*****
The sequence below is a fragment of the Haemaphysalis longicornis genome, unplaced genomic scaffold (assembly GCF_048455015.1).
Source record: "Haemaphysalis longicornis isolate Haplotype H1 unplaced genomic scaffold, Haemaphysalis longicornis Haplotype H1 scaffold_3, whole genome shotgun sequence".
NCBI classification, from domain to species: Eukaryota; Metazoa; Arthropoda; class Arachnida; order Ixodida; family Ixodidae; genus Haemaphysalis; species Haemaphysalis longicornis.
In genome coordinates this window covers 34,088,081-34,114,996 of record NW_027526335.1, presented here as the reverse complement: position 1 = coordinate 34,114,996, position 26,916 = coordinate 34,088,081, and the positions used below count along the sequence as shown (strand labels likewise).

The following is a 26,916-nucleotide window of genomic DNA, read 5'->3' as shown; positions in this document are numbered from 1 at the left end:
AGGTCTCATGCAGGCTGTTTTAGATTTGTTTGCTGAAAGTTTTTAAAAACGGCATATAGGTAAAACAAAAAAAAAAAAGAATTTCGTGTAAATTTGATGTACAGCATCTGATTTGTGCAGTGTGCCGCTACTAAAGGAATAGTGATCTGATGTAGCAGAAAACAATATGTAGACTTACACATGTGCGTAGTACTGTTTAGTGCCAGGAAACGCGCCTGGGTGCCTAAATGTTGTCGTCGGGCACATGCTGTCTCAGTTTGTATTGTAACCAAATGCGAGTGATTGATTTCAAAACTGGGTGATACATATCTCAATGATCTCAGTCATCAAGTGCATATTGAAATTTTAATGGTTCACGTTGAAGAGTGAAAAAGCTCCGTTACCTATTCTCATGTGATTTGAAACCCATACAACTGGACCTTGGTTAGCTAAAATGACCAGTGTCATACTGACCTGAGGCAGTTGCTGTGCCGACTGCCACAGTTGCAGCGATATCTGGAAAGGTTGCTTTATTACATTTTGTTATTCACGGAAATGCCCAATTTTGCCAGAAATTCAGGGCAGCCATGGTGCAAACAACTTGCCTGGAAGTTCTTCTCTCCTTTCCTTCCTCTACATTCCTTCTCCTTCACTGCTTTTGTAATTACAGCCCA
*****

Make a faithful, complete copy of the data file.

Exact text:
The sequence below is a fragment of the Haemaphysalis longicornis genome, unplaced genomic scaffold (assembly GCF_048455015.1).
Source record: "Haemaphysalis longicornis isolate Haplotype H1 unplaced genomic scaffold, Haemaphysalis longicornis Haplotype H1 scaffold_3, whole genome shotgun sequence".
NCBI classification, from domain to species: Eukaryota; Metazoa; Arthropoda; class Arachnida; order Ixodida; family Ixodidae; genus Haemaphysalis; species Haemaphysalis longicornis.
In genome coordinates this window covers 34,088,081-34,114,996 of record NW_027526335.1, presented here as the reverse complement: position 1 = coordinate 34,114,996, position 26,916 = coordinate 34,088,081, and the positions used below count along the sequence as shown (strand labels likewise).

The following is a 26,916-nucleotide window of genomic DNA, read 5'->3' as shown; positions in this document are numbered from 1 at the left end:
AGGTCTCATGCAGGCTGTTTTAGATTTGTTTGCTGAAAGTTTTTAAAAACGGCATATAGGTAAAACAAAAAAAAAAAAGAATTTCGTGTAAATTTGATGTACAGCATCTGATTTGTGCAGTGTGCCGCTACTAAAGGAATAGTGATCTGATGTAGCAGAAAACAATATGTAGACTTACACATGTGCGTAGTACTGTTTAGTGCCAGGAAACGCGCCTGGGTGCCTAAATGTTGTCGTCGGGCACATGCTGTCTCAGTTTGTATTGTAACCAAATGCGAGTGATTGATTTCAAAACTGGGTGATACATATCTCAATGATCTCAGTCATCAAGTGCATATTGAAATTTTAATGGTTCACGTTGAAGAGTGAAAAAGCTCCGTTACCTATTCTCATGTGATTTGAAACCCATACAACTGGACCTTGGTTAGCTAAAATGACCAGTGTCATACTGACCTGAGGCAGTTGCTGTGCCGACTGCCACAGTTGCAGCGATATCTGGAAAGGTTGCTTTATTACATTTTGTTATTCACGGAAATGCCCAATTTTGCCAGAAATTCAGGGCAGCCATGGTGCAAACAACTTGCCTGGAAGTTCTTCTCTCCTTTCCTTCCTCTACATTCCTTCTCCTTCACTGCTTTTGTAATTACAGCCCA